August 19, 2022

Water, A Commodity Vs Human Rights

Water, A Commodity Vs Human Rights

Water is the basic need of life

NEWS PROVIDED BY Abhishek Fernandes  August 19, 2022, 18:51 GMT

Currently our planet, the blue planet, however paradoxical it may feel is facing an unprecedented global water crisis, the addition of water as a commodity on the Wall Street Futures Market and further commodification of water may exacerbate the prevailing water crisis. This is in the backdrop of the food price bubble in 2008 where by future contracts based on agricultural commodity begin to exponentially rise after institutional investors started buying such contracts and rolling them over with significant profits hence as more and more investors joined in order to earn speculative gain, the prices of such commodity in the spot market rose exponentially. It was observed that in 2005, the prices of agricultural commodities began to rise and, in just three years, increased by 83 percent. According to the United Nations Conference on Trade and Development, from 2005 to 2008, the price of maize tripled, wheat rose by 127 per cent and rice by 170 per cent which had catastrophic effects on the poorest of communities and experts believe the same thing could occur in the case of water.

Proponents of the theory of water being an economic good, believe that just like any other good it should be managed, and that commodification and privatization of water is the best way of managing this resource. Currently across various geographical locations, water market transactions involve a plethora of rights which differ significantly (Chile being at the forefront of water trading, have been involved in extensive water trading) such transactions involve having ownership to pump or divert water from rivers, streams and ground water basins up to certain millions of gallons per day.

Currently Nasdaq's Veles California Water Index("NQH2O") is the only index linked to water available to trade on Wall Street and in the world. NQH20 was launched in October 2018 in partnership with West water Research and Valves Water, it tracks volume weighted spot transactions (trading benchmark which represents the average price a security has traded at throughout the day, based on both volume and price) in water rights and is responsive to the supply and demand conditions within the underlying water markets.

NQH20 was launched with an initial focus on the state of California as it has the largest market in terms of consumption and volume of rights traded compared to other states in the United States. Just like any other commodity traded, NQH20 also has a direct relationship with factors that effect the availability of the underlying commodity.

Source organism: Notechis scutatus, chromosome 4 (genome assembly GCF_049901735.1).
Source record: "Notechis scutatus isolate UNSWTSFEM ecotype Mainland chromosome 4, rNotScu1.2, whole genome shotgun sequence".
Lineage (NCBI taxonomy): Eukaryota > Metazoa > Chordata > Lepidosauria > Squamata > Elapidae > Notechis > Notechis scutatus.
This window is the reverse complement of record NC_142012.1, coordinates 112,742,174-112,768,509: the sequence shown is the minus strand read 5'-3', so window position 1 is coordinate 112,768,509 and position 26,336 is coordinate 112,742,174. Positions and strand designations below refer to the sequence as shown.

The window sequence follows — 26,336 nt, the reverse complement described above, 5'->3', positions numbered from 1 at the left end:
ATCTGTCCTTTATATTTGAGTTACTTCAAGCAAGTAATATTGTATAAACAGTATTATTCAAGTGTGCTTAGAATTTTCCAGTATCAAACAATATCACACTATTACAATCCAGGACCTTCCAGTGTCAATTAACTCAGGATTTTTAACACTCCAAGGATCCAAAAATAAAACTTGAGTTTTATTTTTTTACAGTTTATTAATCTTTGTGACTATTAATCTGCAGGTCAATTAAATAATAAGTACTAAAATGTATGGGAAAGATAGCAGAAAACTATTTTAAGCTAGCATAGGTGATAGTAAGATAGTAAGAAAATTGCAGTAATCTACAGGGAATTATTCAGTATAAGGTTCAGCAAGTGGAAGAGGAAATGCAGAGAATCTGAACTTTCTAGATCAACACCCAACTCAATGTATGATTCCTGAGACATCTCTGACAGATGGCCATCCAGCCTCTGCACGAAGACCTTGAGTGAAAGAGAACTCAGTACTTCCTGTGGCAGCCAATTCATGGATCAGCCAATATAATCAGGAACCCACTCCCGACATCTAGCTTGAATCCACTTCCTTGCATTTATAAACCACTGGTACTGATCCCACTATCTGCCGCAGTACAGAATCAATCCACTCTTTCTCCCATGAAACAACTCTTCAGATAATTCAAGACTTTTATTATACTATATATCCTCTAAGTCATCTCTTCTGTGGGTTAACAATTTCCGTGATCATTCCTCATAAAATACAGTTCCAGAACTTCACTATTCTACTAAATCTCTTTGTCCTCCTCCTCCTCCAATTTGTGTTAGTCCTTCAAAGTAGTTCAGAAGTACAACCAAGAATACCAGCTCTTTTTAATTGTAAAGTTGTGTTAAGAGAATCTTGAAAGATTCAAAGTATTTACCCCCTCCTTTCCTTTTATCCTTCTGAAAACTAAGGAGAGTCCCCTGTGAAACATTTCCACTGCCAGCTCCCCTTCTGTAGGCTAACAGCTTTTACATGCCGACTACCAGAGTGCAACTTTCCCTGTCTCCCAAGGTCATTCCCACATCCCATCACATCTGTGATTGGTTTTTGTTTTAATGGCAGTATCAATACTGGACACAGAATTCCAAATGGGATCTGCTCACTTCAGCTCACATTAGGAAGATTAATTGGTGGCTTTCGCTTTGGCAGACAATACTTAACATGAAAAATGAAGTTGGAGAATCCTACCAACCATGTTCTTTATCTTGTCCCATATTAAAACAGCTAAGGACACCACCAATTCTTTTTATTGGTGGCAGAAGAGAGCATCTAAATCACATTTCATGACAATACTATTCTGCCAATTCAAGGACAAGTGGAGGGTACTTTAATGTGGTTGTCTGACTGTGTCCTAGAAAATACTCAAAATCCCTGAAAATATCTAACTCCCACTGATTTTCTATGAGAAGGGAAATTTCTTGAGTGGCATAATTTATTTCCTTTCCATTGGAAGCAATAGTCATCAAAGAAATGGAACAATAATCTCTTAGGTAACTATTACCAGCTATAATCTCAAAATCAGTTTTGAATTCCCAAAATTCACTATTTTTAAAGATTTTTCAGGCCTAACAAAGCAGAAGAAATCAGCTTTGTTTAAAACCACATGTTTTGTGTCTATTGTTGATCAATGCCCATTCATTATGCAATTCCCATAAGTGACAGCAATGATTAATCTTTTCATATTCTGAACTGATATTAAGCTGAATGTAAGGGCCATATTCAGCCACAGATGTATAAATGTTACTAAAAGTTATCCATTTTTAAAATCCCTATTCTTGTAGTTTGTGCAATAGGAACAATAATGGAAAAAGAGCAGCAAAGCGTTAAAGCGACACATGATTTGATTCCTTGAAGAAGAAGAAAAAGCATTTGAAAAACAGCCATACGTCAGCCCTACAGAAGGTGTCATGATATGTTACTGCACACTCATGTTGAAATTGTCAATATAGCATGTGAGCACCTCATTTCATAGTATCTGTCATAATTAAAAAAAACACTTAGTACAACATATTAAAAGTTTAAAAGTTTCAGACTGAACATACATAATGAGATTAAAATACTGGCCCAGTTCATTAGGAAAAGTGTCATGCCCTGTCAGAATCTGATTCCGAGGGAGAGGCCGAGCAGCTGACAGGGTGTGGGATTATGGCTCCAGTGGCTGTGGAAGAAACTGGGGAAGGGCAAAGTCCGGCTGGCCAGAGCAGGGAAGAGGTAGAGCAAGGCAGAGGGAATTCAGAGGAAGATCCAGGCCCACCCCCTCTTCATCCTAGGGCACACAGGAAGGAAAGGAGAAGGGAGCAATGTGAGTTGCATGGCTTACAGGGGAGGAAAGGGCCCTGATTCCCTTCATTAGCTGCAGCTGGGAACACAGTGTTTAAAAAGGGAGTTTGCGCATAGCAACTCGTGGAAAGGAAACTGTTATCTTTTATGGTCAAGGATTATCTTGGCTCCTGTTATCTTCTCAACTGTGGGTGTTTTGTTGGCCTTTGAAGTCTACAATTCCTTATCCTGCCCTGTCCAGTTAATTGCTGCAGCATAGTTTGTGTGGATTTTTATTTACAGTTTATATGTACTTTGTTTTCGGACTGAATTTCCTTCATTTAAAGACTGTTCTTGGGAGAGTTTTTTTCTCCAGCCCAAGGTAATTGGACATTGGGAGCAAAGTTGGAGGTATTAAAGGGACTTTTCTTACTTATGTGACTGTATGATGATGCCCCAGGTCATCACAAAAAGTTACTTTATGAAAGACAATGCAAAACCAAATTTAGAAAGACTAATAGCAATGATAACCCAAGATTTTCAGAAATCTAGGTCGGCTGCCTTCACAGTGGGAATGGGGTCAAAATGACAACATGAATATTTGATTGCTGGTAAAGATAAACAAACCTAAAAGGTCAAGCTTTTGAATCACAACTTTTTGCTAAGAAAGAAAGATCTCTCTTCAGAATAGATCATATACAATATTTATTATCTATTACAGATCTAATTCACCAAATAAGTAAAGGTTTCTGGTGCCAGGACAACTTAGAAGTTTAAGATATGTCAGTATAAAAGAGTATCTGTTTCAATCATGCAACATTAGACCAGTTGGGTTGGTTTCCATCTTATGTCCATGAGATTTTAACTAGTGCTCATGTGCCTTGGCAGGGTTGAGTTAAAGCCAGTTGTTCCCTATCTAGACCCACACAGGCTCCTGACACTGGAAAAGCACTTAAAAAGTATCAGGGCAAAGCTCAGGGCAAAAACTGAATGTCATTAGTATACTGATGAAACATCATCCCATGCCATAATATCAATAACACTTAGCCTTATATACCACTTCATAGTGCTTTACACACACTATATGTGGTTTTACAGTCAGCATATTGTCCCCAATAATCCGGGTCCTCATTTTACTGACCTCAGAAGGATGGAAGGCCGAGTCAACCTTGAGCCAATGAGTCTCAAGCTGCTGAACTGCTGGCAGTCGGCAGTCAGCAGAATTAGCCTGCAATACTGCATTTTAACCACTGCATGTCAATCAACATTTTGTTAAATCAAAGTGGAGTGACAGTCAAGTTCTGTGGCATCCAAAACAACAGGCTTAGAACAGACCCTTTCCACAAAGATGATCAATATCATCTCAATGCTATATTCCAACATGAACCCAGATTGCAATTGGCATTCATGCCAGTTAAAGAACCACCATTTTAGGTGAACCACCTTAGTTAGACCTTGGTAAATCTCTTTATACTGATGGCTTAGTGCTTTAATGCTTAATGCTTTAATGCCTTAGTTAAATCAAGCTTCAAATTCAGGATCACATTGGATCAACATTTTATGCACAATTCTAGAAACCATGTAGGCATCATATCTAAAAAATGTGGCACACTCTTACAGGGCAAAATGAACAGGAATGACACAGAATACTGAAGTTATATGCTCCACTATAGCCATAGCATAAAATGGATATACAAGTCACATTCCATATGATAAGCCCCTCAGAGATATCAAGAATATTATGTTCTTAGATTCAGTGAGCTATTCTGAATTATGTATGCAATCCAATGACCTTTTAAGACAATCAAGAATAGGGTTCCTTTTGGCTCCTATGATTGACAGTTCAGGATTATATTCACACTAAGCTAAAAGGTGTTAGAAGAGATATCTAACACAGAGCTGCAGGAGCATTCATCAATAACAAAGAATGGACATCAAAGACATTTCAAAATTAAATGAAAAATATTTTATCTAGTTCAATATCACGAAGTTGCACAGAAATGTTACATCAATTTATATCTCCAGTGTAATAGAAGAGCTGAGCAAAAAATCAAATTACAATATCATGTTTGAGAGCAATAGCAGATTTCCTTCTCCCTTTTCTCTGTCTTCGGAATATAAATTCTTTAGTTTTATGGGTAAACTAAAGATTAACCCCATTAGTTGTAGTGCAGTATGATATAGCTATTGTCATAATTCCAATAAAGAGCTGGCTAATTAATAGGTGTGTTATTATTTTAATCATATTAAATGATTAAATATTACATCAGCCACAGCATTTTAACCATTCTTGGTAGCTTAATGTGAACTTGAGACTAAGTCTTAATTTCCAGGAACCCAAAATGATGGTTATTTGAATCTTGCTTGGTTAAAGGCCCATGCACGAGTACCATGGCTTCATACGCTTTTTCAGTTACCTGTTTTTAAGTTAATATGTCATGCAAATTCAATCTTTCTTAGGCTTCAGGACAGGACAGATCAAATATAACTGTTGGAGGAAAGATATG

In periods of dry hydrological conditions or limited water supply the index responds with an upward moment and vice versa in periods of wet hydrological conditions or abundant water supply. Currently Palmer Drought Severity Index ("PDSI") is used to measure the levels of hydrology which uses readily available temperature and precipitation data to estimate relative dryness.

Why Water Should Not Be Commodified

Certain experts feel and believe that commodification and speculation of water is one of the best ways to manage the current scarcity of water, however it may not wholly be true as such commodification can lead to increase in the vulnerability of impoverished and may aggregative unsustainable progressive privatization of water by managing it as if it belongs to those only have the right to use it which could shatter the scales of balance and which would contribute to the ever increasing misappropriate access to resources by the rich and poor. Water as a commodity has undergone a significant transformation from being a common good to being an economic good in the recent past. Common good means something which is shared and beneficial for all or most members of a given community while economic good means something which can command a price when sold. Such transition has inadvertently contributed towards privatization strategies for water and sanitation service management and ultimately commodification of water which has lead to be perceived and management of it as if it belongs to those who receive only the right to use it. Due to the incessant increase risk of water scarcity due to climate changes is a major threat to human rights to safe drinking water and sanitation.

Initially the different water trading markets that emerged were subject to jurisdiction specific regulatory conditions, by linking the duration of such water contracts to certain conditions and restrictions i.e. drought cycle, environmental restrictions etc. However the present situation is a complete different picture as regulatory measures have either been dispensed of or been relaxed significantly, which have contributed towards excessive privatization of this precious resource.

Why Water Should Be Commodified

One of the underpinning reasons for introducing NQH2O was in the background of the agricultural sector, manufacturing sector transitioning in state sponsored water right markets. The issue lies in the highly localized and volatility of such market which contributes to an opaque price discovery process.

Another reason for commodification of water is unlike farmers, banks, insurers and financial market participants also face risk of water in spite of not having any desire to acquire or deal with physical water to hedge their risk, yet, lending institution like banks may face an inherent risk with water availability eg a bank may lend money to a farmer to cultivate crops which may face the risk of crop failure due to unavailability of water. Trading in water on the lines of water future can have significant advantage on the line of effective price discovery, price indicator for future stored water, risk mitigation. Further the price discovered in the future market can also assist in setting priorities within a limited budget.